D&RG resumed construction and the rails finally reached Leadville on July 20, 1880.

An interesting facet of the construction in the gorge is the hanging bridge at the point where the gorge narrows to about 30 feet. At this point, the railroad had to be suspended over the river on the north side of the gorge, as sheer rock walls go almost straight down into the river. C. Shallor Smith, an engineer from Kansas, designed a 175-foot plate girder suspended on one side by A-frame girders spanning the river. It was anchored to the sheer rock walls. The bridge, when built in 1879, cost $11,759, a kingly sum at the time. In today’s economy, it would cost an estimated $20 million. It was strengthened over time, and has served the rail line for almost 130 years.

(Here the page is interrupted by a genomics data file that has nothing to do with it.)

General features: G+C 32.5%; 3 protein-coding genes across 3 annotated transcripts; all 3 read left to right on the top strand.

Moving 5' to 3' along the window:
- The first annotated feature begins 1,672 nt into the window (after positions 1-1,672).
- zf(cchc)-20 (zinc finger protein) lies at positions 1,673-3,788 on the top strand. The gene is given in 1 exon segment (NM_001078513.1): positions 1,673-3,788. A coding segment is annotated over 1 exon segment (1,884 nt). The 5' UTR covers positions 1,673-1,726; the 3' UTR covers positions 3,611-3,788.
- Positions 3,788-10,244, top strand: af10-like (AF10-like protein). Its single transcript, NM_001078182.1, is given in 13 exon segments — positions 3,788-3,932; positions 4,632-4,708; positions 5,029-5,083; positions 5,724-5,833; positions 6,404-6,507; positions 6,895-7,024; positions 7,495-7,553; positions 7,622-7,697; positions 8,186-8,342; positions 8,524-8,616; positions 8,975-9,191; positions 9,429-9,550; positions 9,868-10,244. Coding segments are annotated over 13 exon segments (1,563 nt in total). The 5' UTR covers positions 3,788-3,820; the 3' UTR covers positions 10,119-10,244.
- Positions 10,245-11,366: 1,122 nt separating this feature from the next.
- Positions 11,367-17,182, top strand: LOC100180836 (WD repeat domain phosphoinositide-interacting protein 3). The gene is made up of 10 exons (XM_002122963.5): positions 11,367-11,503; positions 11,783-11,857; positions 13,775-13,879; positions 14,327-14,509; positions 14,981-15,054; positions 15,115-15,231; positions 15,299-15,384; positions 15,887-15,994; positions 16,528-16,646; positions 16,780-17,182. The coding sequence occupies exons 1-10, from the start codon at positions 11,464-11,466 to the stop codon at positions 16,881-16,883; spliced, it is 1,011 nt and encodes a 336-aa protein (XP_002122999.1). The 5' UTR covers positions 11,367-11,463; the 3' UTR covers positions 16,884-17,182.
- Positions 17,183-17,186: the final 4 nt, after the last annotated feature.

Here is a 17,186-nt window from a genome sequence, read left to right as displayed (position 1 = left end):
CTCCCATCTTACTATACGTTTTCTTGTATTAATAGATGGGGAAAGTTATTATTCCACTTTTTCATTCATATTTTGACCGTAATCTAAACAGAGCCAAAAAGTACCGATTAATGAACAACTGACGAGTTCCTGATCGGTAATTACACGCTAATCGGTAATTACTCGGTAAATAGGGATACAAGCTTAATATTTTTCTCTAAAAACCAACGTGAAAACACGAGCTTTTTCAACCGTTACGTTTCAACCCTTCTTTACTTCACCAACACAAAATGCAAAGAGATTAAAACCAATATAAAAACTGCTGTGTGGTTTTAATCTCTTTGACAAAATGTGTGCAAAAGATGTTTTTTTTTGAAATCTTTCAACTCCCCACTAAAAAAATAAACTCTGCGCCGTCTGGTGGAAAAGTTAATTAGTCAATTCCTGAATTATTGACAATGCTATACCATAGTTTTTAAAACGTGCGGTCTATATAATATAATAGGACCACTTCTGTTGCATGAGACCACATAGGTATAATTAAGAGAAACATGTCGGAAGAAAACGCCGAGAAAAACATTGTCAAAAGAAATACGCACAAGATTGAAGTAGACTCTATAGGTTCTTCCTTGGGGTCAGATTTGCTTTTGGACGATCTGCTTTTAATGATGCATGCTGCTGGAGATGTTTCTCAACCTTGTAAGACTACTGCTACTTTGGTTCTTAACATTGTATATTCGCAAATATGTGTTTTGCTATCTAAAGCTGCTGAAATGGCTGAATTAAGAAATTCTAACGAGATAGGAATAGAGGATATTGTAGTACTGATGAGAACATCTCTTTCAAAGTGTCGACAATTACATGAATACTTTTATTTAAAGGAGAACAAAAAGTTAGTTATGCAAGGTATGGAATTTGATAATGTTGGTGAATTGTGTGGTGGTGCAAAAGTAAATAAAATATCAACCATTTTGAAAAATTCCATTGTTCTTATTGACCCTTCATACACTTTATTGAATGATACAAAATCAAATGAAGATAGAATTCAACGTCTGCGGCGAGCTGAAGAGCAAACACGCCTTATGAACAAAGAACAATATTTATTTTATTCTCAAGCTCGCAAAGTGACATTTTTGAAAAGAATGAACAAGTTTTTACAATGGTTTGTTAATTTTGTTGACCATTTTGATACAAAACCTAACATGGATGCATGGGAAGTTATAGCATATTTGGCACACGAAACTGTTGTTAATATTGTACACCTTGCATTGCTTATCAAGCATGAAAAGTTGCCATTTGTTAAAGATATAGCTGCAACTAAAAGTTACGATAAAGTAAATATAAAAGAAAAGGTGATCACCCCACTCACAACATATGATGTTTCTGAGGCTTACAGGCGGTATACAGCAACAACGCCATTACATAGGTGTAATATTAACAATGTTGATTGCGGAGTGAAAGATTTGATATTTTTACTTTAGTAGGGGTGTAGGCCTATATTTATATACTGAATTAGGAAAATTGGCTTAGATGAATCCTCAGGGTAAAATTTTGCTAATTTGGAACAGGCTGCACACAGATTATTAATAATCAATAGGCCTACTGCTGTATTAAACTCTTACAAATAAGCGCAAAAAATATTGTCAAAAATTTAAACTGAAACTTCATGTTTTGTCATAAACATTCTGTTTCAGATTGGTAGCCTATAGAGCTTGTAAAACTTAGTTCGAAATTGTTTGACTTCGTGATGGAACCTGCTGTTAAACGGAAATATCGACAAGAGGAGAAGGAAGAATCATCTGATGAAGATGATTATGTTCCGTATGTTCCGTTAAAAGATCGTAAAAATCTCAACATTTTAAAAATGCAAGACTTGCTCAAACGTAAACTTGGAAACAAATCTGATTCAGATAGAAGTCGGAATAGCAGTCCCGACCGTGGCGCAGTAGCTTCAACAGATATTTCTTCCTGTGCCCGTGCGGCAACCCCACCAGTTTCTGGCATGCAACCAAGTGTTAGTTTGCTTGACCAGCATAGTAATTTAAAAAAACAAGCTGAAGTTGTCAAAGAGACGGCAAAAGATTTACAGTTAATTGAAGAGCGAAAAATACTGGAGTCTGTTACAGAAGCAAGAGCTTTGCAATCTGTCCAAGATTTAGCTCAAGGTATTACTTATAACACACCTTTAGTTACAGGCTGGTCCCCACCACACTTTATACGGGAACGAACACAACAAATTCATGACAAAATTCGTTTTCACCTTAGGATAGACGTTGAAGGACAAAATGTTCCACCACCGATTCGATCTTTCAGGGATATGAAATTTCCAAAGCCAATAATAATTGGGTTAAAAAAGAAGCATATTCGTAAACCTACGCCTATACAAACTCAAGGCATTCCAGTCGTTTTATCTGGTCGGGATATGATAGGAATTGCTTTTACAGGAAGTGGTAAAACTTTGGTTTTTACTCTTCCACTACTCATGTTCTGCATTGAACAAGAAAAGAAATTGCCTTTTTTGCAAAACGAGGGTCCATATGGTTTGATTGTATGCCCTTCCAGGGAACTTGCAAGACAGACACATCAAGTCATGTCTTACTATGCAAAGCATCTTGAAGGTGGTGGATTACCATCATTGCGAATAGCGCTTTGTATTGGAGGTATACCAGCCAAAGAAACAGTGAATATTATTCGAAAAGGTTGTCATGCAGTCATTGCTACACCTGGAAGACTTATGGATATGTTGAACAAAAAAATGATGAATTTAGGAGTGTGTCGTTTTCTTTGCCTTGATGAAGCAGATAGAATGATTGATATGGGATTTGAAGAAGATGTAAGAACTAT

Passenger service through the gorge began in 1880 and ended in July 1967. Freight service continued until 1989 when the company merged with Southern Pacific Railroad, who took control of the gorge in their name. In 1996 that combined company merged with Union Pacific Railroad. The year after that merger, Union Pacific closed the route through the gorge.

In 1998, two new corporations, Cañon City & Royal Gorge Railroad (dba Royal Gorge Route Railroad, RGRR) and Rock and Rail, Inc. (R&R), joined to form Royal Gorge Express LLC. The company was awarded the bid from the Colorado Office of Economic Development to purchase 12 miles of track through the Royal Gorge from the Union Pacific to preserve the rail corridor for passenger and freight service.